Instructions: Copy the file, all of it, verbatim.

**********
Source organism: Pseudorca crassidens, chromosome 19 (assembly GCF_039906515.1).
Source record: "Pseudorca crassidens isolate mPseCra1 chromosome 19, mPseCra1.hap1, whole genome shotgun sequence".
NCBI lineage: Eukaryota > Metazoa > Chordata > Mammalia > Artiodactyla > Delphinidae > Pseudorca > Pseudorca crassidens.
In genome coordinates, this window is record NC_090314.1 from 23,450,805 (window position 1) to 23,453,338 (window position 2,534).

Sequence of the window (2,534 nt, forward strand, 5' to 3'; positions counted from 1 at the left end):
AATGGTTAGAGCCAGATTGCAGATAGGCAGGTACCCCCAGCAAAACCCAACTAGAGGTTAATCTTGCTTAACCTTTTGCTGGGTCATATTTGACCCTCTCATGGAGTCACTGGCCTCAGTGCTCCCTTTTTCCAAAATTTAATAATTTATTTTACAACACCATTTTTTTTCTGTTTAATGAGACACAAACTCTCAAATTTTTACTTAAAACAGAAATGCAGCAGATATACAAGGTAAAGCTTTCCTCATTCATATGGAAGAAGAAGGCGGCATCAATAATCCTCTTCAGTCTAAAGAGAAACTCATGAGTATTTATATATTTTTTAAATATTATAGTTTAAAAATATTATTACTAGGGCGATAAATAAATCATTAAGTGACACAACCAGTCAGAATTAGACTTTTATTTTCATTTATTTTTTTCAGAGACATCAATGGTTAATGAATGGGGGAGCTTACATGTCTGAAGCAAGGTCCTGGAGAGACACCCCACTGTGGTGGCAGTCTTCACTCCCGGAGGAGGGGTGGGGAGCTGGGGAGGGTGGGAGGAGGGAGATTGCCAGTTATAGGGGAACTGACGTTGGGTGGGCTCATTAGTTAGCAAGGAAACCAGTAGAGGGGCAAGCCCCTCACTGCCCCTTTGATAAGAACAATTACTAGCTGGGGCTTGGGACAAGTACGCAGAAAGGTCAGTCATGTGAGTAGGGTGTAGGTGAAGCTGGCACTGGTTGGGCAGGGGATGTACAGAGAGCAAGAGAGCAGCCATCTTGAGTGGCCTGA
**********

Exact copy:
Source organism: Pseudorca crassidens, chromosome 19 (assembly GCF_039906515.1).
Source record: "Pseudorca crassidens isolate mPseCra1 chromosome 19, mPseCra1.hap1, whole genome shotgun sequence".
NCBI lineage: Eukaryota > Metazoa > Chordata > Mammalia > Artiodactyla > Delphinidae > Pseudorca > Pseudorca crassidens.
In genome coordinates, this window is record NC_090314.1 from 23,450,805 (window position 1) to 23,453,338 (window position 2,534).

Sequence of the window (2,534 nt, forward strand, 5' to 3'; positions counted from 1 at the left end):
AATGGTTAGAGCCAGATTGCAGATAGGCAGGTACCCCCAGCAAAACCCAACTAGAGGTTAATCTTGCTTAACCTTTTGCTGGGTCATATTTGACCCTCTCATGGAGTCACTGGCCTCAGTGCTCCCTTTTTCCAAAATTTAATAATTTATTTTACAACACCATTTTTTTTCTGTTTAATGAGACACAAACTCTCAAATTTTTACTTAAAACAGAAATGCAGCAGATATACAAGGTAAAGCTTTCCTCATTCATATGGAAGAAGAAGGCGGCATCAATAATCCTCTTCAGTCTAAAGAGAAACTCATGAGTATTTATATATTTTTTAAATATTATAGTTTAAAAATATTATTACTAGGGCGATAAATAAATCATTAAGTGACACAACCAGTCAGAATTAGACTTTTATTTTCATTTATTTTTTTCAGAGACATCAATGGTTAATGAATGGGGGAGCTTACATGTCTGAAGCAAGGTCCTGGAGAGACACCCCACTGTGGTGGCAGTCTTCACTCCCGGAGGAGGGGTGGGGAGCTGGGGAGGGTGGGAGGAGGGAGATTGCCAGTTATAGGGGAACTGACGTTGGGTGGGCTCATTAGTTAGCAAGGAAACCAGTAGAGGGGCAAGCCCCTCACTGCCCCTTTGATAAGAACAATTACTAGCTGGGGCTTGGGACAAGTACGCAGAAAGGTCAGTCATGTGAGTAGGGTGTAGGTGAAGCTGGCACTGGTTGGGCAGGGGATGTACAGAGAGCAAGAGAGCAGCCATCTTGAGTGGCCTGA